Friday, October 22, 2010

High Bids for Vintage Halloween

This black cat, a candy container, brought $1,725 at Morphy Auctions.

Found this article and wanted to share. To those of us who are creating todays Halloween items, perhaps our work will someday command prices like these!

Antiques: Vintage Halloween collectibles can be scary valuable

By Karla Klein Albertson
Inquirer Antiques Columnist

Past or present, decorating with grinning jack-o'-lanterns, spooky black cats, and flying witches is the best part of Halloween.
In the final months of 2010, antique toy collectors will be bidding on a dazzling selection of holiday offerings. The list includes something for everyone: vintage Halloween, Thanksgiving, and Christmas decorations, as well as cast-iron banks, old cars of every description, and, of course, regiments of toy soldiers.
Philadelphia is at the center of the toy-collecting world. Morphy Auctions in Denver, Pa., near Lancaster, stirred up the spirits of the season when it had excellent results with Halloween material in an 887-lot Holiday Sale on Sept. 11.
Old Halloween decorations have increased in value because so few survive in good condition. Candy containers and colorful cutouts made of fragile materials often were discarded after each holiday.
Spooky lanterns designed to hold a candle were often made of flammable papier-mache or pressed cardboard. No surprise, a near-mint-condition devil's-head lantern from Germany brought $4,600 at the Morphy sale. Another unusual lantern in the shape of a human foot with a happy face on the sole sold for a hefty $10,350.
The top-selling item in the auction was a one-of-a-kind Halloween harvest novelty, also made in Germany. Probably a store display, the 17½-inch "veggie man" had a clockwork mechanism that shifted his eyes from side to side. The final price: $19,550.
Another standout lot was a very rare set of nodding figures with cat, devil, witch, and pumpkin heads, which sold for $10,350. "It's difficult to find a complete set of six," Dan Morphy said.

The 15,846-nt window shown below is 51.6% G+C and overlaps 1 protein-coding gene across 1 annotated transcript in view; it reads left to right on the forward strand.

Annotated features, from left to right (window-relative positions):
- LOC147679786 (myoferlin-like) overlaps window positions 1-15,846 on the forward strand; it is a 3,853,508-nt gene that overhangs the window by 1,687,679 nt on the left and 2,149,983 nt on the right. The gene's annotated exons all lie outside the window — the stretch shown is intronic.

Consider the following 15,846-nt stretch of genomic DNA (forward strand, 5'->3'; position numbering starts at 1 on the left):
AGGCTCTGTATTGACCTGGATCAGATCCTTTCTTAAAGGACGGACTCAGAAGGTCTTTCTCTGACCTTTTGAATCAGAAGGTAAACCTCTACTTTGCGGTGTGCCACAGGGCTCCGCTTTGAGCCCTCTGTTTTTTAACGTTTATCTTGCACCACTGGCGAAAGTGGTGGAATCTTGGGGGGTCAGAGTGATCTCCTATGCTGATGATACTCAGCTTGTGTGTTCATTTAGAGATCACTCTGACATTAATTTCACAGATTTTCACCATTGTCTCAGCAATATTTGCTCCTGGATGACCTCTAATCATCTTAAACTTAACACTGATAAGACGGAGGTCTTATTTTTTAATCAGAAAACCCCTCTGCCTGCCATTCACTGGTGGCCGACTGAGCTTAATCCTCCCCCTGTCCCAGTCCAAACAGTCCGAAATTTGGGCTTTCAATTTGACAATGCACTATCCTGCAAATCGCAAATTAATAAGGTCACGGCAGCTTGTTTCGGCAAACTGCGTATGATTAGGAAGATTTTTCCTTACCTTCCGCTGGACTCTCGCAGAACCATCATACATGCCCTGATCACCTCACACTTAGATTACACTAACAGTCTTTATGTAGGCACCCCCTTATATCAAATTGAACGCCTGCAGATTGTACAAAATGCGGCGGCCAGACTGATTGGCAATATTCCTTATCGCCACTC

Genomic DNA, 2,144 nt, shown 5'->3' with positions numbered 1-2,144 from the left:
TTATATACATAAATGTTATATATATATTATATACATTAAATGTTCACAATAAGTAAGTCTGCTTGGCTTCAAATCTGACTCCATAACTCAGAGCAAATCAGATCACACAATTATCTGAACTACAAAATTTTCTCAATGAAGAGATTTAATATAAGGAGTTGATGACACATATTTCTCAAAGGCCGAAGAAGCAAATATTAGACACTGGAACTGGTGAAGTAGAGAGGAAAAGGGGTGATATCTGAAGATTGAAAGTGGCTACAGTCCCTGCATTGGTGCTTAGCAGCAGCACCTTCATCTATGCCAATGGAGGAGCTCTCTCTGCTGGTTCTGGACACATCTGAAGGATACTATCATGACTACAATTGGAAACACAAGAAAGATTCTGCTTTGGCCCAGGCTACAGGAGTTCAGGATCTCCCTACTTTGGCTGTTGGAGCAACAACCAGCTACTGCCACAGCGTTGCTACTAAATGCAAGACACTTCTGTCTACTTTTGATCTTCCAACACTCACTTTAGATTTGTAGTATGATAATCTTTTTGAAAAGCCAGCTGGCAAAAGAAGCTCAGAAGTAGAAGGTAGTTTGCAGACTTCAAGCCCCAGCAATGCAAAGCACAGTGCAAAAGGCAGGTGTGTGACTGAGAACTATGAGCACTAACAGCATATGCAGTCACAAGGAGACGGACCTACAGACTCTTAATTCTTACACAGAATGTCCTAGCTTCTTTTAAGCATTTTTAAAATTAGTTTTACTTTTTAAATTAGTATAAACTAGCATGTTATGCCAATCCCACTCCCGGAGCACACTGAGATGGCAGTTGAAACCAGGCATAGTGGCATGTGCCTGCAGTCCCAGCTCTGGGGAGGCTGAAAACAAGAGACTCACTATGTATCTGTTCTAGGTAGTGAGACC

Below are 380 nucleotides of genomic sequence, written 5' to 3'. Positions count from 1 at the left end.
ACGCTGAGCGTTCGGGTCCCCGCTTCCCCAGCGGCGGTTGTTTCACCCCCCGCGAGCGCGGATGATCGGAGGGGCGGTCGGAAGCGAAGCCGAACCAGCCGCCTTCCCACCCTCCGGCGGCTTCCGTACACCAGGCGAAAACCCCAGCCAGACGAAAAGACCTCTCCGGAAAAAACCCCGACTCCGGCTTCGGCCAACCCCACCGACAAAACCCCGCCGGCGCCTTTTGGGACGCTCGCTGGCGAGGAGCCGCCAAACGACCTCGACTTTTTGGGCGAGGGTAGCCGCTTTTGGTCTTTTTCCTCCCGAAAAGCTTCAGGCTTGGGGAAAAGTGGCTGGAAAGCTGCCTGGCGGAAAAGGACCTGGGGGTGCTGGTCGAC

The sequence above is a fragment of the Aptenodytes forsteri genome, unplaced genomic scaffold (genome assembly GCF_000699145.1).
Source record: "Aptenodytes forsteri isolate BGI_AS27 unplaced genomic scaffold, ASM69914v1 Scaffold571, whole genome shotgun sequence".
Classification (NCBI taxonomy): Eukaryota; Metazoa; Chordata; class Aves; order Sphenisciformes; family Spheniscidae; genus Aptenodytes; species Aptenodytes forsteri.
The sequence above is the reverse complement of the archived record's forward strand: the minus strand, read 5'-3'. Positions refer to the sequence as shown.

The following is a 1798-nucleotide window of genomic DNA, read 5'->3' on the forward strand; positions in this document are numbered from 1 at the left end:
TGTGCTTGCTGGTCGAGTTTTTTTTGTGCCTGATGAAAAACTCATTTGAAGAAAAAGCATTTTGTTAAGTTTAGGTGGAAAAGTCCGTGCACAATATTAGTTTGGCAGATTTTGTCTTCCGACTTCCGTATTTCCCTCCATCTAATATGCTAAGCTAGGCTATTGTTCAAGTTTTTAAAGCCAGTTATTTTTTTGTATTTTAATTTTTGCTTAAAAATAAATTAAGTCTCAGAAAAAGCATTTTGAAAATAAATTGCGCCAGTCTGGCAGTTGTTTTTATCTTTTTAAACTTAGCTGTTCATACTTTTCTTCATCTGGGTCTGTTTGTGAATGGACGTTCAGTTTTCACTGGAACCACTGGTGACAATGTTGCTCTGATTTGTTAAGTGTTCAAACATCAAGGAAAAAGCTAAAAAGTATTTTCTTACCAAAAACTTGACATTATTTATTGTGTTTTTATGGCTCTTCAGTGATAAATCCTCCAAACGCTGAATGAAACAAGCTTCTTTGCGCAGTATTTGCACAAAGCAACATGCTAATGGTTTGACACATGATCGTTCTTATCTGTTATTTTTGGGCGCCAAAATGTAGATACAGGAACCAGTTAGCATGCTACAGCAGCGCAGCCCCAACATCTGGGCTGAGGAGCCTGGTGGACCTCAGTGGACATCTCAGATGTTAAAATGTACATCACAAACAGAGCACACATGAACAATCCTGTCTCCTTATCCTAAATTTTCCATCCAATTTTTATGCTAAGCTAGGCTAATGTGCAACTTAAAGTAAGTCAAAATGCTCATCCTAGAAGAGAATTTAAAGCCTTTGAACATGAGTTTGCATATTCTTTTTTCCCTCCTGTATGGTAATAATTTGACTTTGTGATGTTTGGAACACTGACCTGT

"They're made of celluloid, so they're fragile. This particular set was old store stock and had never been used. Remarkably, it was still in its original box with original paper label."
As this was an official "holiday" sale, the offerings included desirable Christmas Santa figures, candy containers, and ornaments. A 28-inch-tall Santa with clockwork nodding head and rabbit-fur beard was purchased for $10,350.

A Santa with sleigh and four reindeer was offered for purchase as a store display in the Schoenhut catalog for 1914. The rare group, featured in Schoenhut Dolls: A Collector's Encyclopedia by Carol Corson, sold for $5,750.
"The turnout for this sale definitely proved that Halloween and Christmas antiques are popular year-round collectibles," Morphy said. "We had more than 250 unique buyers, with approximately 100 of them bidding in the room and another 150 on the phones at various times during the session."
He said the sale also drew about 400 Internet bidders.

This link will provide more information and photos on other upcoming auctions! There's one coming to New Hope that I'm thinking about attending!


LuLu Kellogg said...

This was very interesting!

It's COLD here and I am ready for apple cider and an outside fire! I hope you and your sweet husband have a wonderful weekend!


Carolee said...

Great article - thanks for sharing it. Morphy is about five minutes from me - must check out one of their Halloween auctions some time!